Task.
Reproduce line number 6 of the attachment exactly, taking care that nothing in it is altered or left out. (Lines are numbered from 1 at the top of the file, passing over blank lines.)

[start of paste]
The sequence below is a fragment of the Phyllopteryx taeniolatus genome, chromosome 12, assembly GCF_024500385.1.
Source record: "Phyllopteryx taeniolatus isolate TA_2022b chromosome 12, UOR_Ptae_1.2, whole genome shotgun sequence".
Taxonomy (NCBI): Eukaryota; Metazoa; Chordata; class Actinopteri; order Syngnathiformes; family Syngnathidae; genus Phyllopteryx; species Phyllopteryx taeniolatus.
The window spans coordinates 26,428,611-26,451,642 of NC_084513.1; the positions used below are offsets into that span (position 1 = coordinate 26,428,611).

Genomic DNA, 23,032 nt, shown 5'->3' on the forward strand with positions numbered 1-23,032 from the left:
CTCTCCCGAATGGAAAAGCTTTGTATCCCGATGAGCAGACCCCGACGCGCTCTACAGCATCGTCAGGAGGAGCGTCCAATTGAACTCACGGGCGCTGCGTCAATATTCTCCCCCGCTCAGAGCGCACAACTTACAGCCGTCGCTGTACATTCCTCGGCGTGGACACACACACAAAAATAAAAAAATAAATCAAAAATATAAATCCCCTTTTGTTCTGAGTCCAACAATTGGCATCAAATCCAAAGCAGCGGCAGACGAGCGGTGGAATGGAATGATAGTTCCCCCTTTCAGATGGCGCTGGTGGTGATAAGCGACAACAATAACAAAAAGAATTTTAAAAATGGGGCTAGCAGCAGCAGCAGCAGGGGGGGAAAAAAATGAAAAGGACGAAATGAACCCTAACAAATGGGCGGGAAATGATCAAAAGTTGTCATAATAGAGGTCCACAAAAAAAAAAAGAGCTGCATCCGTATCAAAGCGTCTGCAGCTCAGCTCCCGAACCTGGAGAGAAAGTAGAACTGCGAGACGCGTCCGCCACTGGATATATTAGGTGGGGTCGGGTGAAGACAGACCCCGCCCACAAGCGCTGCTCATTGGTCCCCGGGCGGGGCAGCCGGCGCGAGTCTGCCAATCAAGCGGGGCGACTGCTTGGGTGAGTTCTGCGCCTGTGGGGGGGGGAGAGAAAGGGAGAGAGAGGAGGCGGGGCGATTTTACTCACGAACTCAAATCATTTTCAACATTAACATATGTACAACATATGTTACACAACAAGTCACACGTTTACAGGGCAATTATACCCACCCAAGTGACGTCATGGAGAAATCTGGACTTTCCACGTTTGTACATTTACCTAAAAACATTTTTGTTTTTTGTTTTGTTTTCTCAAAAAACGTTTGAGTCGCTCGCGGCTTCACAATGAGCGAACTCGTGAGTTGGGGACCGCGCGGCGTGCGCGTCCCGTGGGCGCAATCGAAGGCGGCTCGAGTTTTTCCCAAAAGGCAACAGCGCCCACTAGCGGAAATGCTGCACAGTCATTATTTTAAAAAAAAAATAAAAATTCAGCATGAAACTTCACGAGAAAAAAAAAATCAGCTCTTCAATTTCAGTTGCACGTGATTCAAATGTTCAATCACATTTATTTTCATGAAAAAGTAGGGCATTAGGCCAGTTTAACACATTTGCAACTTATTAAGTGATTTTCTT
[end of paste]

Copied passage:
CTCTCCCGAATGGAAAAGCTTTGTATCCCGATGAGCAGACCCCGACGCGCTCTACAGCATCGTCAGGAGGAGCGTCCAATTGAACTCACGGGCGCTGCGTCAATATTCTCCCCCGCTCAGAGCGCACAACTTACAGCCGTCGCTGTACATTCCTCGGCGTGGACACACACACAAAAATAAAAAAATAAATCAAAAATATAAATCCCCTTTTGTTCTGAGTCCAACAATTGGCATCAAATCCAAAGCAGCGGCAGACGAGCGGTGGAATGGAATGATAGTTCCCCCTTTCAGATGGCGCTGGTGGTGATAAGCGACAACAATAACAAAAAGAATTTTAAAAATGGGGCTAGCAGCAGCAGCAGCAGGGGGGGAAAAAAATGAAAAGGACGAAATGAACCCTAACAAATGGGCGGGAAATGATCAAAAGTTGTCATAATAGAGGTCCACAAAAAAAAAAAGAGCTGCATCCGTATCAAAGCGTCTGCAGCTCAGCTCCCGAACCTGGAGAGAAAGTAGAACTGCGAGACGCGTCCGCCACTGGATATATTAGGTGGGGTCGGGTGAAGACAGACCCCGCCCACAAGCGCTGCTCATTGGTCCCCGGGCGGGGCAGCCGGCGCGAGTCTGCCAATCAAGCGGGGCGACTGCTTGGGTGAGTTCTGCGCCTGTGGGGGGGGGAGAGAAAGGGAGAGAGAGGAGGCGGGGCGATTTTACTCACGAACTCAAATCATTTTCAACATTAACATATGTACAACATATGTTACACAACAAGTCACACGTTTACAGGGCAATTATACCCACCCAAGTGACGTCATGGAGAAATCTGGACTTTCCACGTTTGTACATTTACCTAAAAACATTTTTGTTTTTTGTTTTGTTTTCTCAAAAAACGTTTGAGTCGCTCGCGGCTTCACAATGAGCGAACTCGTGAGTTGGGGACCGCGCGGCGTGCGCGTCCCGTGGGCGCAATCGAAGGCGGCTCGAGTTTTTCCCAAAAGGCAACAGCGCCCACTAGCGGAAATGCTGCACAGTCATTATTTTAAAAAAAAAATAAAAATTCAGCATGAAACTTCACGAGAAAAAAAAAATCAGCTCTTCAATTTCAGTTGCACGTGATTCAAATGTTCAATCACATTTATTTTCATGAAAAAGTAGGGCATTAGGCCAGTTTAACACATTTGCAACTTATTAAGTGATTTTCTT